CLEVELAND, Tenn. — A Tennessee legislator is proposing a specialty license plate to honor military veterans and raise money for a veterans nursing home.
State Rep. Eric Watson, R-Cleveland, said in a statement that bill has passed the House Transportation Committee and will be voted on by the General Assembly.
“I am excited to see this bill progress so quickly through committee,” Watson said in the statement.
To be put into production, a specialty plate in Tennessee must have 1,000 advance orders at a cost of $35 each. If the bill is approved, motorists could start buying the veterans’ tribute plate July 1. Money raised from sales would go to the Tennessee Veterans Homes Board for the Bradley County home.
Bradley County Veterans Affairs Officer Joe Davis said Tuesday that the Southeast Tennessee Veterans Home Council is exploring ways to raise money for a veterans nursing home on land already set aside off APD 40.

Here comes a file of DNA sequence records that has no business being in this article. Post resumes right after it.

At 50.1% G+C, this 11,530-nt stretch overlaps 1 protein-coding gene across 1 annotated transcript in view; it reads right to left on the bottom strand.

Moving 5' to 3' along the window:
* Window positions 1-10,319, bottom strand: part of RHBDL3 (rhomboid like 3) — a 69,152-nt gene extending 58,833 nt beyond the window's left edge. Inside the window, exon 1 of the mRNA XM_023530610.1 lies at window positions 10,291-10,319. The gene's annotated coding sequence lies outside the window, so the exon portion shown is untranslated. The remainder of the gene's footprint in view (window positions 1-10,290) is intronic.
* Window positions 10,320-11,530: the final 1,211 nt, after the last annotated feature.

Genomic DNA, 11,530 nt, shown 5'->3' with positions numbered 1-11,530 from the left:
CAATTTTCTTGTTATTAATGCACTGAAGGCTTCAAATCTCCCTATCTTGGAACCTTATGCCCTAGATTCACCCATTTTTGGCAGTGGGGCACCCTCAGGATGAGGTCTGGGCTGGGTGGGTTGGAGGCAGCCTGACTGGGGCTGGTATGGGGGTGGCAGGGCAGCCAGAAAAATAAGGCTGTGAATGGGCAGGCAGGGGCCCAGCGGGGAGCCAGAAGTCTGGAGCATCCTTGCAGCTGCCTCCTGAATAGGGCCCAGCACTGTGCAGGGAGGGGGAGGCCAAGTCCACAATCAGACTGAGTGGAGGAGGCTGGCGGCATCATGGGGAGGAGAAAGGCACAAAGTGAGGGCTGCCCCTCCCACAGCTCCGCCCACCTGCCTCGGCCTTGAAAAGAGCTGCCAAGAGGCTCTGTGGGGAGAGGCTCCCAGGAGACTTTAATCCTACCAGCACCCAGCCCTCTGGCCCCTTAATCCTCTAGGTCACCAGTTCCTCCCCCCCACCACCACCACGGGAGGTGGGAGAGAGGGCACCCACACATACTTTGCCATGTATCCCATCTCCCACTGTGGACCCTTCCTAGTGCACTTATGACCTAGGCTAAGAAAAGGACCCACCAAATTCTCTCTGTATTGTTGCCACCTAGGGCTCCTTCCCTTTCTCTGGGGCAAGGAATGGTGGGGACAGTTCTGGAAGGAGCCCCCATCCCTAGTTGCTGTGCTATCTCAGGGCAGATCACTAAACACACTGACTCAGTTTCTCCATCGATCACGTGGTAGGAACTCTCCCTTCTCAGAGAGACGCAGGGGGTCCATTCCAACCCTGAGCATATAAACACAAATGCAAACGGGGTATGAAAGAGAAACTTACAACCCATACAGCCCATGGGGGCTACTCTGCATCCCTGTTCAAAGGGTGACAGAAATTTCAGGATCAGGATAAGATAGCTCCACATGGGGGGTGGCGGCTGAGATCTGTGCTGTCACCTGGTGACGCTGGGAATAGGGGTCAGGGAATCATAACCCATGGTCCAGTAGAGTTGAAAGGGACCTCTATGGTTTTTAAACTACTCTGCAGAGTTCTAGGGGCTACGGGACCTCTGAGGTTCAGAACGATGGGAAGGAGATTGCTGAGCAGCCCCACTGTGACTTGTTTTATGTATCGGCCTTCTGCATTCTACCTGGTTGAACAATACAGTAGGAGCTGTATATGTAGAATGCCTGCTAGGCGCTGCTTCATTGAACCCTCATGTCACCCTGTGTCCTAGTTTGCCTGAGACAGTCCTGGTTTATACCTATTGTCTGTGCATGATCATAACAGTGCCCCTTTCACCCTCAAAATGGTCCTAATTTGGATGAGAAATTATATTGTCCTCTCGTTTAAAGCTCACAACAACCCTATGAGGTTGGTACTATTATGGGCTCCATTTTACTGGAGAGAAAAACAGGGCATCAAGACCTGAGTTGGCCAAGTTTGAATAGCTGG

For information about the June 11 golf tournament, including registration, play and sponsorships, call the Veterans Services Office at 728-7200 or 423-728-7149.
“We are trying to get the state to pay the startup costs,” Davis said.
The proposed 108-bed facility is estimated to cost about $21 million, with two-thirds funded from the U.S. Department of Veterans Affairs.
In January, the VA said its current spending priority list includes proposed nursing homes in Montgomery County (41st) and Bradley County (47th).
An anonymous donor has pledged $3 million, and the Cleveland and Bradley County governments have pledged $2.2 million for the local home. The 27-acre site on Westland Drive in south Cleveland, was donated.
The council, representing various veterans groups, has been holding fundraising events to complete the funding.
A golf tournament is set for June 11 at Chatata Valley Golf Course to benefit the project.
Contact Randall Higgins at email@example.com or 423-314-1029.
Randall Higgins covers news in Cleveland, Tenn., for the Times Free Press. He started work with the Chattanooga Times in 1977 and joined the staff of the Chattanooga Times Free Press when the Free Press and Times merged in 1999. Randall has covered Southeast Tennessee, Northwest Georgia and Alabama. He now covers Cleveland and Bradley County and the neighboring region. Randall is a Cleveland native. He has bachelor’s degree from Tennessee Technological University. His awards ...